Many people migrated to the Middle East and elsewhere for employment in order to earn money to spend on their children’s education in private and international schools. Others sought to find places in urban schools. But, by now, the capacity of most state schools to impart English language skills had dwindled so that even most of those who were admitted to Royal College in Colombo left school with little or no English language skills. Meanwhile, many well-to-do families dispatched their children overseas for education.
The result of the above developments was a clear polarisation of the country’s education system. While the vast majority of rural schools remained ill equipped to cater to the emergent demand for English language and other skills, private and international schools in urban centres prepared children and youth from more privileged socio-economic backgrounds for more lucrative employment in the private sector, international agencies
The vast majority of rural lower and lower middle class families dependent mostly on vernacular schools for their children ‘s education realised that the life chances of the latter were severely restricted by their education. Meanwhile, the stagnation of the rural agricultural economy and rural industrial enterprises due to conditions created by the open economy, also restricted income opportunities in the countryside at a time when the need for monetary incomes also increased rapidly due to the proliferation of private health, education and transport services.
"The situation in many fast growing economies like India, China, Thailand, Malaysia and Singapore is quite different"
Many rural lower and lower middle class families responded to increasing social and economic pressures by adapting to the changing circumstances in numerous ways. Many people migrated to the Middle East for employment. Many young men dropped out of school and migrated to urban centres to find employment as drivers, construction workers, informal sector activists, etc. Many women also migrated to city centres as domestic workers, pavement hawkers, sales workers, etc. But, all these options were a far cry from their long cherished aspirations for upward social mobility through education. While many with educational qualifications could still find lower rung positions in state institutions and become members of the large lower middle class, many others could not even do so. This is clearly evident from the fact that thousands of graduates passing from public universities could not find employment in the private sector and had to wait till the governments recruited them for non-existent jobs in government institutions. Persisting unemployment of graduates despite such ad hoc measures shows that there is no solution to this problem.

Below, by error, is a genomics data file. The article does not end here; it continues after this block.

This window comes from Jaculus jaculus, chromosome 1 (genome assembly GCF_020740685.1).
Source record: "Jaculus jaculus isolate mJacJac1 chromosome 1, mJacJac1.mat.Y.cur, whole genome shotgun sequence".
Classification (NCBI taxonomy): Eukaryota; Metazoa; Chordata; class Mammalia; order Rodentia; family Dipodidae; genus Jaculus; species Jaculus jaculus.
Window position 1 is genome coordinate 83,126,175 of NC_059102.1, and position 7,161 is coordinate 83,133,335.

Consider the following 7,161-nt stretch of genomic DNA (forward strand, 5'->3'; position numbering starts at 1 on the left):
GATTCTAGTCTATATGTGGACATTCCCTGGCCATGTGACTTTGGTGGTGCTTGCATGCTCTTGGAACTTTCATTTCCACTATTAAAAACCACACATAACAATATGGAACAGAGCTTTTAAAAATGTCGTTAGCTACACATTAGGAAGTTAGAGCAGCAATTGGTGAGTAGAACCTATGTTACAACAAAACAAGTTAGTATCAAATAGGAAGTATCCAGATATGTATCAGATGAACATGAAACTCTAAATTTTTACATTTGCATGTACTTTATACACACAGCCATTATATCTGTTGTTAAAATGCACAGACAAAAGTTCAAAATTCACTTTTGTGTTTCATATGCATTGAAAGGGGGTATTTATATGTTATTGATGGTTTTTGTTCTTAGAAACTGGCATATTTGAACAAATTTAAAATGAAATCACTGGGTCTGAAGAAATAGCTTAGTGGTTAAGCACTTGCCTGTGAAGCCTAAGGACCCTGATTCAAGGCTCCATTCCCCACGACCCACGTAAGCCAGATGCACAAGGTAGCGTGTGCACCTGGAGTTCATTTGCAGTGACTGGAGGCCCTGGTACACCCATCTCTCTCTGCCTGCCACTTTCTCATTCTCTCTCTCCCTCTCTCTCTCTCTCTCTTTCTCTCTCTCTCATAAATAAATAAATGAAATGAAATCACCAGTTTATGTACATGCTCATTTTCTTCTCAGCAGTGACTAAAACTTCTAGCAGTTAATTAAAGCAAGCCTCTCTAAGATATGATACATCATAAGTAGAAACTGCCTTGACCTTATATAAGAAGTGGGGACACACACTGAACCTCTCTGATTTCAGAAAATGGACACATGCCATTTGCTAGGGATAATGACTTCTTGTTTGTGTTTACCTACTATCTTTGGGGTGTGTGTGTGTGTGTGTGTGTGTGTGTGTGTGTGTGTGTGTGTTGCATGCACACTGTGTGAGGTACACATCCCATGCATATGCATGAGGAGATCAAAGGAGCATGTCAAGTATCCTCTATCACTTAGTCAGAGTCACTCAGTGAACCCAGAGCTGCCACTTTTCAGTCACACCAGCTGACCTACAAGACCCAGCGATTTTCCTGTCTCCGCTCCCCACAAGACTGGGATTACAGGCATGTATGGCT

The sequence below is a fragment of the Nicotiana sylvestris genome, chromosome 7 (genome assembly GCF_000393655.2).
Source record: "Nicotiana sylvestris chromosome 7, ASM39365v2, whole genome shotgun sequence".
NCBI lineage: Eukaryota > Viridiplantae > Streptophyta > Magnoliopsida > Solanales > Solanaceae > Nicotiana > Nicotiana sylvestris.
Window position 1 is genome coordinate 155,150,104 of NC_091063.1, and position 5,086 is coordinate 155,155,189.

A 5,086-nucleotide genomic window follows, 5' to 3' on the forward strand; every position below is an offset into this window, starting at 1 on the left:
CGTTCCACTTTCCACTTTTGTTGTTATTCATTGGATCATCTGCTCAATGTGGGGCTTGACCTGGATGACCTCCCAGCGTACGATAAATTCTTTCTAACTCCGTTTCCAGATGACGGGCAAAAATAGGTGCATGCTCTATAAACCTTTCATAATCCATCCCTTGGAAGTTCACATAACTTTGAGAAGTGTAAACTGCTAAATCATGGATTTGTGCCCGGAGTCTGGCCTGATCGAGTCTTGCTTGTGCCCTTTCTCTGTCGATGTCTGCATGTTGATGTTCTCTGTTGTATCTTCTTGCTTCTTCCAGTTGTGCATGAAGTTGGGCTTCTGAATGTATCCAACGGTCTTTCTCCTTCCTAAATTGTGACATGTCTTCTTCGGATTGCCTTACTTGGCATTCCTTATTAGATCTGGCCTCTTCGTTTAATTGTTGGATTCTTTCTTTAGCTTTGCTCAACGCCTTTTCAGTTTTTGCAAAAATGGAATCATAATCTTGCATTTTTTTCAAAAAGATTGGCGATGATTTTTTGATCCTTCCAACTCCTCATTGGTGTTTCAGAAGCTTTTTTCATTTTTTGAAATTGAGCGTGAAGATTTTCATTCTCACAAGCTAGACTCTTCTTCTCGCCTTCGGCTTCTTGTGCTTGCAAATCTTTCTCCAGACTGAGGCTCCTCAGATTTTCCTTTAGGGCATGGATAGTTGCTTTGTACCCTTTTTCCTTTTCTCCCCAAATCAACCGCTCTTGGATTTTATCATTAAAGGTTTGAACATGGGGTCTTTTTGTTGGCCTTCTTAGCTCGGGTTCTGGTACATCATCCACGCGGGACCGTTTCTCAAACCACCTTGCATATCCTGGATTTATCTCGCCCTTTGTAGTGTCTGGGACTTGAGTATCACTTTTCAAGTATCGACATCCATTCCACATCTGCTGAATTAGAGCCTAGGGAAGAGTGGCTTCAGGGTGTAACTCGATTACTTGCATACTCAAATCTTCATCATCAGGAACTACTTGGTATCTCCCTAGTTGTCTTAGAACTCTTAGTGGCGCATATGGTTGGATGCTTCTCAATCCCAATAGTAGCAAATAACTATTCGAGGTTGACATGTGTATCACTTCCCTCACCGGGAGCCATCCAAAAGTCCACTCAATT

Meanwhile, increasing consumer aspirations and growing economic pressure made their lives an increasingly agonising experience. Colombo continues to be the focal point of the economy, creating income opportunities for many rural people who look for non-agricultural employment. It is also the place where the best social infrastructure facilities like well equipped hospitals, public and private educational institutions, etc. are concentrated. Making use of such facilities is often beyond the means of people living in the far away provinces. Yet, they can easily see the widening disparities between rural and urban areas.
Being brought up, socialised and conditioned in a mostly ethno-linguistically segregated educational, cultural and social environment, several generations of rural inhabitants have been receptive to ethno-nationalist interpretations of their predicament in the context of the post-independence political environment where many political parties and their leaders have sought their political fortunes through the mobilisation of political support on the basis of ethno-religious loyalties. Moreover, post 1977 liberal economic reforms have also been widely perceived by the members of the rural lower and lower middle classes as a way of undermining the moral economy established in the 1950’s and the 60’s by disturbing the rural urban balance in terms of equitable life chances, creating huge income disparities and bringing back the English educated urban elites, marginalising the vernacular educated rural intelligentsia.
"Many well-to-do parents prefer international school education for their children"
The lack of diversification of the economy over several decades due to diverse circumstances flushed out many people out of relatively stable rural agricultural communities, making many of them itinerant workers in Sri Lanka and overseas, with almost no formal social protection. Job creation has not been the main objective of economic growth in the country for decades. Structure of employment and income shows this clearly. What we have is a very narrow employment pyramid, indicating the relatively small size of the middle class. This situation frustrates many people in the lower segments of society. The situation in many fast growing economies like India, China, Thailand, Malaysia and Singapore is quite different.
In conclusion, it is not difficult to understand why the members of a vast rural lower middle class in the country feel that they have been dislodged from the post independence moral economy that flourished in the 1950’s and the 60’s, which was also largely shaped by ethno-nationalism. Given the fact that nationalist discourse has been an integral part of the post independence political discourses in the country, many ardent nationalists have interpreted social and economic inequalities in terms of the competition for scare resources as one among ethno-religious groups, ignoring its obvious social class connotations. This is widely accepted by the members of the large lower-middle class in Sri Lanka, particularly in the rural hinterland where nationalist politicians and their ideologues have an almost captive audience.
Author is a Professor Emeritus of Sociology, University of Colombo.